Still, we have not yet surrendered to the rule of a single group of credentialed experts. In the United States, and most of the world, politics remain a creation of imperfect people who will decide based largely on self-interest. Below are some of the major political fault lines that will rage after the climate talks and will likely shape how the issue is addressed in coming years.

Rich countries versus developing world

Besides endless proselytizing, the discussions in Paris arguably will revolve around the ransom – $100 billion is one recent estimate – demanded by developing countries for their enacting greenhouse gas reduction policies. After all, the developing countries argue, the rise in carbon emissions began with the Industrial Revolution born in the West. Asking poorer countries to adopt tough climate policies threatens their growth at a time when many of them have made enormous progress in creating wealth and reducing poverty.

Most poorer countries are more interested in getting rich – which generally means they will increase emissions – than pleasing the rich in the developed world. China, by far the world’s leading emissions generator, wants to put off major reforms until 2030. Barely 18 percent of Chinese, according to Pew, consider climate change a major issue. The pope, Al Gore and Jerry Brown may worry endlessly about the fate of the planet, but in China, it’s the fate of the economy, and the Communist Party, that really matters.

Comparatively, China is far better positioned to cut emissions than the many much poorer countries, such as India, where the vast majority live near and below the poverty line, and which are likely to account for most new emissions. Prime Minister Narendra Modi has no intention of abandoning fossil fuels, including coal, which, due to developing country demand, remains the fastest-growing of all major energy sources. Modi recently moved to try to remove Greenpeace from India for trying to mobilize against coal-fired plants.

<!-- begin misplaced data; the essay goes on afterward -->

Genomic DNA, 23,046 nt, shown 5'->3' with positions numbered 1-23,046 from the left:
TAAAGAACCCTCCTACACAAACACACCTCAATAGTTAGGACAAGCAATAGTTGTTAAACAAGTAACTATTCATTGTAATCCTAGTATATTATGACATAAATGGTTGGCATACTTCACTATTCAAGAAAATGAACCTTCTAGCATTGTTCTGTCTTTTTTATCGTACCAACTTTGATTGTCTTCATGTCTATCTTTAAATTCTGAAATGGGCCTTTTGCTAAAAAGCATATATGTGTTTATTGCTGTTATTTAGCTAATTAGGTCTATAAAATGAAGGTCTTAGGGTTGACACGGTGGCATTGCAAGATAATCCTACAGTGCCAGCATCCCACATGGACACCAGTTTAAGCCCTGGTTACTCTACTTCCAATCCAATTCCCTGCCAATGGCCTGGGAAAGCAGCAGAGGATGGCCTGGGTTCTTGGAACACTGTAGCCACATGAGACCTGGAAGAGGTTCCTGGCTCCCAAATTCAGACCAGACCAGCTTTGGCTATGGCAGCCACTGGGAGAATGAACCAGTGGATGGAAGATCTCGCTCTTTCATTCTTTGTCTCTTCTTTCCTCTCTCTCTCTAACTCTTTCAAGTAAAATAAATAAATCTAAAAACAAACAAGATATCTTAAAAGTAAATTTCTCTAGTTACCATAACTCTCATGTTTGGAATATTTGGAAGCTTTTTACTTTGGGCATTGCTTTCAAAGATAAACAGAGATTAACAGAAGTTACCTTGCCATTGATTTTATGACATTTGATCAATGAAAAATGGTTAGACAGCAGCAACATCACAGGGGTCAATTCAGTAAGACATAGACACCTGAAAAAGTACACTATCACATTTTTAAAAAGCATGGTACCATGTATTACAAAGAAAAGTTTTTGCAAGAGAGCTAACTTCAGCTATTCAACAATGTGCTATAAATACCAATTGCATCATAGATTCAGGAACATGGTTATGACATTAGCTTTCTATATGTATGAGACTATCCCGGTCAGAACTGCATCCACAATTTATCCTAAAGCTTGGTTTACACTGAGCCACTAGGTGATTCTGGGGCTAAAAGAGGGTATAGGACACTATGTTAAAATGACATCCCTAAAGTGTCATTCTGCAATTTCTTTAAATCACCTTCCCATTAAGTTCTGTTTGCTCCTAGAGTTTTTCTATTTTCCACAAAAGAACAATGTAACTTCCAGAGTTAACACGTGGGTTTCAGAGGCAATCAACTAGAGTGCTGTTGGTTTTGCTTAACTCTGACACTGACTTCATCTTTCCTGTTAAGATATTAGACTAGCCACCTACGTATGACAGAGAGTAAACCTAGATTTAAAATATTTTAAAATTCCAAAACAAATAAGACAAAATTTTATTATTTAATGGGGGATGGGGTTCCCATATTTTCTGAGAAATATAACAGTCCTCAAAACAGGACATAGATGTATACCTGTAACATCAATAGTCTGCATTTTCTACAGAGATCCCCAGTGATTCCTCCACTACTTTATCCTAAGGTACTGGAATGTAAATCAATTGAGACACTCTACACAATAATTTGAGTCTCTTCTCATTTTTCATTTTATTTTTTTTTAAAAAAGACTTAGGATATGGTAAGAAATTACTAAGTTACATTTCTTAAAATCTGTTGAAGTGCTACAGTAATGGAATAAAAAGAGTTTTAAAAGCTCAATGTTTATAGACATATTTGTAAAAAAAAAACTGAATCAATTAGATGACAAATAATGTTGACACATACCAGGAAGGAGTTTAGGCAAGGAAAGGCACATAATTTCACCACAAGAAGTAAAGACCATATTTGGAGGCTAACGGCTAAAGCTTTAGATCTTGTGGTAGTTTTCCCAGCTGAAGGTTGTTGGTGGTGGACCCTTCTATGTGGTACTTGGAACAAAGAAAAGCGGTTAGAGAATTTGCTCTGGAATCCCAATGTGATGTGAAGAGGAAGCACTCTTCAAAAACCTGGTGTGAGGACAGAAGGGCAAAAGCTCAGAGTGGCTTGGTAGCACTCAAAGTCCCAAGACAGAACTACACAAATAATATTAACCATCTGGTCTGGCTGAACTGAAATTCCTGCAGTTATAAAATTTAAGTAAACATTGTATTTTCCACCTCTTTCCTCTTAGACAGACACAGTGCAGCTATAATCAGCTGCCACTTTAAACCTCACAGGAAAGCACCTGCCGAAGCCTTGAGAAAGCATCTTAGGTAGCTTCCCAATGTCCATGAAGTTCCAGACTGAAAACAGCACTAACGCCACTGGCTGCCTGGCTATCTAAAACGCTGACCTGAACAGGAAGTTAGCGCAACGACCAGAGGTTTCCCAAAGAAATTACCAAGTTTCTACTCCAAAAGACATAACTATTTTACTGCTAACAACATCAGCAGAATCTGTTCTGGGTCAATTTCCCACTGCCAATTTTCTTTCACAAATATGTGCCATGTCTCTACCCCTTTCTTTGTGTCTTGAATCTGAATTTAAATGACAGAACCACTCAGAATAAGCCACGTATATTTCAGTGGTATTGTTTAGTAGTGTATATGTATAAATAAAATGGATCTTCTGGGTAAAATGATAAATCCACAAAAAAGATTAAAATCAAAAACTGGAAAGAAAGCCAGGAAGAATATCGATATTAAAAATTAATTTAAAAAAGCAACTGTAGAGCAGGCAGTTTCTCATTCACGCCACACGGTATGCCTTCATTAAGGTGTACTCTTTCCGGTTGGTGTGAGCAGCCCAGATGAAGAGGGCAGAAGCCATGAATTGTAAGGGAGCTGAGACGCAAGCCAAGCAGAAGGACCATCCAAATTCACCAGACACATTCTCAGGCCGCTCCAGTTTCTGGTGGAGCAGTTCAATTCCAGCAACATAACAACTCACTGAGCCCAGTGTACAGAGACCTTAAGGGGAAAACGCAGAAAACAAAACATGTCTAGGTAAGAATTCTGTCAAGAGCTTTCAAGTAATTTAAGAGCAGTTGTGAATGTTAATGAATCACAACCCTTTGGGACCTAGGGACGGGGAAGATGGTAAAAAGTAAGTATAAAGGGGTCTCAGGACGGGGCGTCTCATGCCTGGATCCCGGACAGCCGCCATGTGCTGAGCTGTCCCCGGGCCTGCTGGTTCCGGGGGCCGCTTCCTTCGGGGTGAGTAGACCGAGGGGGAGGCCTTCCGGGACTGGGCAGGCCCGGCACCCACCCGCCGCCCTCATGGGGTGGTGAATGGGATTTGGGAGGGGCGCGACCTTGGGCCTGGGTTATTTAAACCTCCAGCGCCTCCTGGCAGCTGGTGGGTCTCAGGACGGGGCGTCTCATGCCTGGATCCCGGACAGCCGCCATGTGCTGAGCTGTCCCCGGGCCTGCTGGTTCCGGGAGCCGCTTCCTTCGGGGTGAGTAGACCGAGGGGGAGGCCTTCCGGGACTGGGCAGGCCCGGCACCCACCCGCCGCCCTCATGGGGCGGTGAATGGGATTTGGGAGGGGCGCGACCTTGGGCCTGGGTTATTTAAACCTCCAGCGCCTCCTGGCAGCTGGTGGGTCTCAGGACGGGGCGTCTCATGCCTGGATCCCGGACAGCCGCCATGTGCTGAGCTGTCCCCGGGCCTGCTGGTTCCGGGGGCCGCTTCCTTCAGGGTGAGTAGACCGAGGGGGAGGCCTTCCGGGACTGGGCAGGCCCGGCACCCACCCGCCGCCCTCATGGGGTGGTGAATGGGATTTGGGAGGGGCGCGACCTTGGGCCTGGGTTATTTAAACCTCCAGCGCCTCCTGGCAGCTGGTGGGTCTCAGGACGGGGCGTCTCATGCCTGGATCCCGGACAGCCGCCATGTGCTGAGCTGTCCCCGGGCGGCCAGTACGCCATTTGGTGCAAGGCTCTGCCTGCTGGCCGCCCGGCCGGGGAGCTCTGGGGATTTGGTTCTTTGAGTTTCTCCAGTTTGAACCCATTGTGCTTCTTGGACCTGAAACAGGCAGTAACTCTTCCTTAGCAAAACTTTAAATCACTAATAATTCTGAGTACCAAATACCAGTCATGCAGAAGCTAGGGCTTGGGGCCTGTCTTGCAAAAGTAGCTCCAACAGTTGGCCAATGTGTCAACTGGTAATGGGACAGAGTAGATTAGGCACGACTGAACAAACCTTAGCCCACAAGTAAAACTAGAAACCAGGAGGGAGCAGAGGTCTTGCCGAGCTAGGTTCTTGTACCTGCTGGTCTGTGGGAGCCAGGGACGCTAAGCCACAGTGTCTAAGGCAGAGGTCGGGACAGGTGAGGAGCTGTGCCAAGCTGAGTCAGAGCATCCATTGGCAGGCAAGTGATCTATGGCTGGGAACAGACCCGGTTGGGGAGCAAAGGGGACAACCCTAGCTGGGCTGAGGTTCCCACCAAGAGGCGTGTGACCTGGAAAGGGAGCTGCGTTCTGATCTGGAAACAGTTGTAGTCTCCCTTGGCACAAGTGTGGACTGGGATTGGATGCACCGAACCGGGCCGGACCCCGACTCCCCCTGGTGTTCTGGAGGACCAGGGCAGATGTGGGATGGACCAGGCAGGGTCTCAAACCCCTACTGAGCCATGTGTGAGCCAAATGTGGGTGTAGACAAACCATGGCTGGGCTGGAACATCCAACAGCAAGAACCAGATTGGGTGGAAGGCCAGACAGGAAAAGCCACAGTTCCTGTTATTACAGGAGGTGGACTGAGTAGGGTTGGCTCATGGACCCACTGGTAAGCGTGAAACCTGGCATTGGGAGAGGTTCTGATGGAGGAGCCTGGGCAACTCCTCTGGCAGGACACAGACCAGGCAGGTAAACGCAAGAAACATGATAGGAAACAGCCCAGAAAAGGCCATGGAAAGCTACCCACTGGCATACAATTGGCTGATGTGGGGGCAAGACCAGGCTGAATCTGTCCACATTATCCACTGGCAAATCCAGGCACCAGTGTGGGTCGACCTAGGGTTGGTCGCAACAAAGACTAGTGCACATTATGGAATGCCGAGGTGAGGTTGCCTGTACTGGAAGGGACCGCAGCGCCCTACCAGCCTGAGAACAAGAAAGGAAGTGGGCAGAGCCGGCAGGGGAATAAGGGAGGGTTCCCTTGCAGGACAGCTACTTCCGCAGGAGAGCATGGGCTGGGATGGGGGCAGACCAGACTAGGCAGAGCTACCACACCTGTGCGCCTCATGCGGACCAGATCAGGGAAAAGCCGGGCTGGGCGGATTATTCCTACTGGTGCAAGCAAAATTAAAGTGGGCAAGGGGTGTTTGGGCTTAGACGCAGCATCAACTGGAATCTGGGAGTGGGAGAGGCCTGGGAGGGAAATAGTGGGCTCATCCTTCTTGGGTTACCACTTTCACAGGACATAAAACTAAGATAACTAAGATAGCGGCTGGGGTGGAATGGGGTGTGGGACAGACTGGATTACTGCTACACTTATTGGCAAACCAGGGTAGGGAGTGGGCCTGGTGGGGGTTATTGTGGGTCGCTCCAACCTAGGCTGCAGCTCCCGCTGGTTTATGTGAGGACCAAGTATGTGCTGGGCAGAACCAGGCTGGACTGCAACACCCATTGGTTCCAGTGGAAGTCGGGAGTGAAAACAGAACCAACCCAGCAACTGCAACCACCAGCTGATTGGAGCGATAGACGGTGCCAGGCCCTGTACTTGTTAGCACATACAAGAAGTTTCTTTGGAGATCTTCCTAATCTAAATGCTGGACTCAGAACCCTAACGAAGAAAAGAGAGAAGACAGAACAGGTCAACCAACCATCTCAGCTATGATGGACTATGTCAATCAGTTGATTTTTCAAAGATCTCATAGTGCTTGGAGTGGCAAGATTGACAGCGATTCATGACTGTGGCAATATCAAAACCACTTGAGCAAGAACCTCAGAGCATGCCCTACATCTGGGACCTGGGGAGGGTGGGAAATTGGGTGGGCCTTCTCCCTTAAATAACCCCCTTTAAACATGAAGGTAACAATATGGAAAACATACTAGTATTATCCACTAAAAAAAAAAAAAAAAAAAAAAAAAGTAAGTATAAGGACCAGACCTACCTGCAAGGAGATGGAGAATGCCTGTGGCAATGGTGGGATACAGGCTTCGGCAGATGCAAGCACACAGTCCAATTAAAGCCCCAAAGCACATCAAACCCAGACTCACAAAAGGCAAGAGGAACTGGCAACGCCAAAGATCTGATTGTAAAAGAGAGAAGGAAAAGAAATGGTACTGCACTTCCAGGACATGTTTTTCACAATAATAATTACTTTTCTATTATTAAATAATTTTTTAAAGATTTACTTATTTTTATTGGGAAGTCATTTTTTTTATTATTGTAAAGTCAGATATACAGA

The green Left and corporate allies versus a fading Western middle class

The developing world’s leaders, beyond the obligatory statements for Western media consumption, will not embrace massive decarbonization. This leaves as the only way to reduce emissions quickly the slowing down of the already anemic economic and population growth in the wealthy countries. Some environmentalists openly embrace the notion of “de-development” or “de-growth” in high-income societies, a polite way of saying our children will not live better than we have, and maybe not as well as their grandparents did.

This goal will be used to justify housing policies that will force people into high-density living, which discourages baby-making, weakens overall growth and reduces both living standards and incomes. It will also likely accelerate the shift of production to developing countries.

Who loses here? Not Wall Street or the tech oligarchy, either of which can profiteer on crony ventures and whose industries – unlike autos, homebuilding, logistics and energy – are not overly impacted by high energy prices or green regulation.